University of Sydney photo
Dr. Christine Griebsch is a senior lecturer in small animal medicine at the University of Sydney.
Veterinarians in central Sydney are being urged to vaccinate dogs against leptospirosis amid a rare outbreak that has killed at least six pets in Australia's biggest city.
Leptospirosis is a bacterial infection that dogs typically pick up through contact with water contaminated by the urine of an infected animal, such as a rodent or other wildlife. The disease also may be transmitted through bites by or consuming an infected animal.
The disease can cause acute kidney failure and may also affect the liver. Survival rates vary, depending upon availability of treatment and severity of the infecting Leptospira type. Dogs can carry the bacterium without appearing ill. The bacterium can infect humans, too.
The six dogs confirmed to have contracted leptospirosis died or were euthanized, according to the University of Sydney. Two of the dogs succumbed to the disease last year; four more have died since May.
"The scientific literature suggests that more than 50% of infected animals usually survive an infection, though so far in Sydney the mortality rate is 100%," said Dr. Christine Griebsch, a senior lecturer in small animal medicine at the University of Sydney School of Veterinary Science.
It's unclear whether a particularly lethal type of Leptospira is at work or whether infected dogs with minor or no clinical signs simply have gone undiagnosed.
Of the six dogs that died, all experienced kidney problems. Of the two that were euthanized, one had seizures, and the other, bleeding.
The university has alerted all veterinarians in the city's central and inner western suburbs to encourage clients to bring in their dogs for leptospirosis vaccinations. Dog owners have responded with a surge in demand for the vaccine, according to Dr. Anne Fawcett, another lecturer at the School of Veterinary Science.
Identifying and treating leptospirosis
Source: Dr. Christine Griebsch
An investigative team at the university so far has collected at least 250 blood samples from healthy dogs presenting for vaccination and some potentially infected pets. Researchers aim to have the samples analyzed over the next few months. One serovar, or type — Leptospira copenhageni — already has been identified as the culprit in one of the six fatalities, Griebsch said. She stressed that more work needs to be done to assess whether other types are involved.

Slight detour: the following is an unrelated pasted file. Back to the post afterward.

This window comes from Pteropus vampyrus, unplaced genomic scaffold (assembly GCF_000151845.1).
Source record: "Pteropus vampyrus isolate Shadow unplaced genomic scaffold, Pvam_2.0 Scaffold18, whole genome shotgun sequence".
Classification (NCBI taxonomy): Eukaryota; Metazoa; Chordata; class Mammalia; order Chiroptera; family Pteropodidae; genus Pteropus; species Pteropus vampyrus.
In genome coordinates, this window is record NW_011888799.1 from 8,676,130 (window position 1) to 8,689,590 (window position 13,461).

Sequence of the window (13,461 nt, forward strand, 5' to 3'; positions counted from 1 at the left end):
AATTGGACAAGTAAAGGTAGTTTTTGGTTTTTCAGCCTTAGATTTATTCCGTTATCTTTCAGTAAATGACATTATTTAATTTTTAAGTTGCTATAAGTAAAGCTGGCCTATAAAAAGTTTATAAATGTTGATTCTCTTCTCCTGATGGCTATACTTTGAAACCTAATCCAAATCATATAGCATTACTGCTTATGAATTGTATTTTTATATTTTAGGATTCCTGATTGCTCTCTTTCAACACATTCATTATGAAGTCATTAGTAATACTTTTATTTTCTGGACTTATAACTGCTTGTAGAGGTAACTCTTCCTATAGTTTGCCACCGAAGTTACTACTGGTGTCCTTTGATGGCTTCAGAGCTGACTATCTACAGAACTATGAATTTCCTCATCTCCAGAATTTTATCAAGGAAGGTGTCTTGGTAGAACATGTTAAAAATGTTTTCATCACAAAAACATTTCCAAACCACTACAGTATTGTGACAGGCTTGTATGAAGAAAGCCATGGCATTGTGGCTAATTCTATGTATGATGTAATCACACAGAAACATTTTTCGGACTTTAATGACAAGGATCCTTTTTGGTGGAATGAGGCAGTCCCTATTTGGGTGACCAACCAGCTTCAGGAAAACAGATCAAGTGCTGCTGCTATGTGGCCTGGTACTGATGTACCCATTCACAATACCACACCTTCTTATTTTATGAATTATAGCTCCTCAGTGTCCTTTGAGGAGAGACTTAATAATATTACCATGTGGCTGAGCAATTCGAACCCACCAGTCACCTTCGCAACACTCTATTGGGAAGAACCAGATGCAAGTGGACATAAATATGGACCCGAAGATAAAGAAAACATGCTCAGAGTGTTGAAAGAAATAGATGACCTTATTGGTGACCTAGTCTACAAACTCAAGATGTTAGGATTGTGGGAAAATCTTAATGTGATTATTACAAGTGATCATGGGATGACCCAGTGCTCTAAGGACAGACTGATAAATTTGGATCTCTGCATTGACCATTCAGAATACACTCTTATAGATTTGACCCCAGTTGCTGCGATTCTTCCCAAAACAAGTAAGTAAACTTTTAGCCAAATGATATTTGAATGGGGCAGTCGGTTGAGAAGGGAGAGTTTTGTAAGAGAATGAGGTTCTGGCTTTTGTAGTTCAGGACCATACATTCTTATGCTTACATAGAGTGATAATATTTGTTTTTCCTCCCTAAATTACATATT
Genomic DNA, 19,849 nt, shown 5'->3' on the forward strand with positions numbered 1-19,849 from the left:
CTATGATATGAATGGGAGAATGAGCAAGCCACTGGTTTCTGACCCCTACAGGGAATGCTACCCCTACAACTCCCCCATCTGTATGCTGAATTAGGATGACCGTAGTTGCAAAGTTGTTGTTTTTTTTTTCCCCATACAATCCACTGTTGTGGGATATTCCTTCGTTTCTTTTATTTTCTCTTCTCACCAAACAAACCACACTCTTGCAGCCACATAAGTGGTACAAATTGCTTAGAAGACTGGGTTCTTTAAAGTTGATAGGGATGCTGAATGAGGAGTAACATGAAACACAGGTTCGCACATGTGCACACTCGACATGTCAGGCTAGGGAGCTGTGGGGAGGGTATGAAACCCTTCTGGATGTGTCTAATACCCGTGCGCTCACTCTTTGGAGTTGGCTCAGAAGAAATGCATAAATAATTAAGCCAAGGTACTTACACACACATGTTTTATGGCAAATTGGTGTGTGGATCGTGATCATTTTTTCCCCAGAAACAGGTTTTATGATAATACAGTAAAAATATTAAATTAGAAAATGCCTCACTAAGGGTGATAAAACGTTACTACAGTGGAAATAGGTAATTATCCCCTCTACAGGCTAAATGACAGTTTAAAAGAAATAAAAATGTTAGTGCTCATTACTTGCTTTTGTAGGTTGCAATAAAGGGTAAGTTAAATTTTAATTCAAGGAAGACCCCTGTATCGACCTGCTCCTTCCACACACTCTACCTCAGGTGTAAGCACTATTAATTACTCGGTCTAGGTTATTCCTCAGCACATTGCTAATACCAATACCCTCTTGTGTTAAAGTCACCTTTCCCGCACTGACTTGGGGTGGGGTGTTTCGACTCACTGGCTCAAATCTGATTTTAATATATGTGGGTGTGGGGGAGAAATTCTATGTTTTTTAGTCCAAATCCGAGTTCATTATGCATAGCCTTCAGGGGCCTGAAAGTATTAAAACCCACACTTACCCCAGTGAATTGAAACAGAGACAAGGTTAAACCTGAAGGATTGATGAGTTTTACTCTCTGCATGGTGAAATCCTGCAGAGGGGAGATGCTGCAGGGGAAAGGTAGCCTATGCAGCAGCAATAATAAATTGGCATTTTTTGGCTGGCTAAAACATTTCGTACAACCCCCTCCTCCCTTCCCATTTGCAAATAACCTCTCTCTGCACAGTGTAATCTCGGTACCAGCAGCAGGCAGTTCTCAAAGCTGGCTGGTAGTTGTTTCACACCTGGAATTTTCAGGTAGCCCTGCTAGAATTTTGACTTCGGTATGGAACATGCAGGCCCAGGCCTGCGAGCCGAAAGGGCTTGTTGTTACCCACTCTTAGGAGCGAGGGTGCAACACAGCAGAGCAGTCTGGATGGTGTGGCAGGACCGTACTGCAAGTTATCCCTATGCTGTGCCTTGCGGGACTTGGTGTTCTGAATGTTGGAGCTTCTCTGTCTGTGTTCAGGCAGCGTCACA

The inoculation currently being used in Sydney is based on the L. copenhageni serovar.
Investigators suspect the outbreak is linked to an ongoing bout of unusual construction activity, including on new major tram and train lines. The theory is that rats are being disturbed by the work and spilling out into residential areas.
Although it is possible that another animal could be transmitting the disease, rats are considered the most likely source.
The Sydney City Council has pledged to double the number of rat-bait traps in public areas.
The university is warning the public against laying their own rat poison due to the possibility that dogs will eat the poison (which happens with thousands of dogs in New South Wales state each year). Bait used by the council is encased in traps, typically posing a risk only to big dogs that can chew through the hard casings.
The outbreak has led to misinformation circulating among owners at dog parks about a "rat virus" and "rat AIDS," Fawcett told the VIN News Service.
"Dog owners are understandably concerned about the emergence of what they see as a 'new' disease," Fawcett said. "We are working hard to correct misconceptions."
Sydney's leptospirosis outbreak is a first for the city, although isolated infections have been reported in the past.
The rarity of the situation contrasts markedly from other parts of the world, such as Griebsch's previous home of Berlin, where leptospirosis is so common that canine vaccination is customary.
Triggers for outbreaks in other countries, such as Germany, have included heavy rainfall, which creates more puddles in which contaminated urine can collect, and in which dogs might play or drink.
New research shows that the health of rats themselves affects their risk of spreading the pathogen that causes leptospirosis. A study published in June by researchers at the University of Calgary in Canada — who sampled the rodents in Vancouver's improverished Downtown Eastside neighborhood — found that rats with illnesses or injuries, such as respiratory infections, heart disease, broken bones or bite wounds, were more likely to carry Leptospira.
In humans, the bacterium can cause ailments ranging from a mild fever to kidney damage, meningitis, liver failure, respiratory distress and death, according to the U.S. Centers for Disease Control and Prevention. People are more likely to be infected in temperate or tropical climates and if they work outdoors or with animals.
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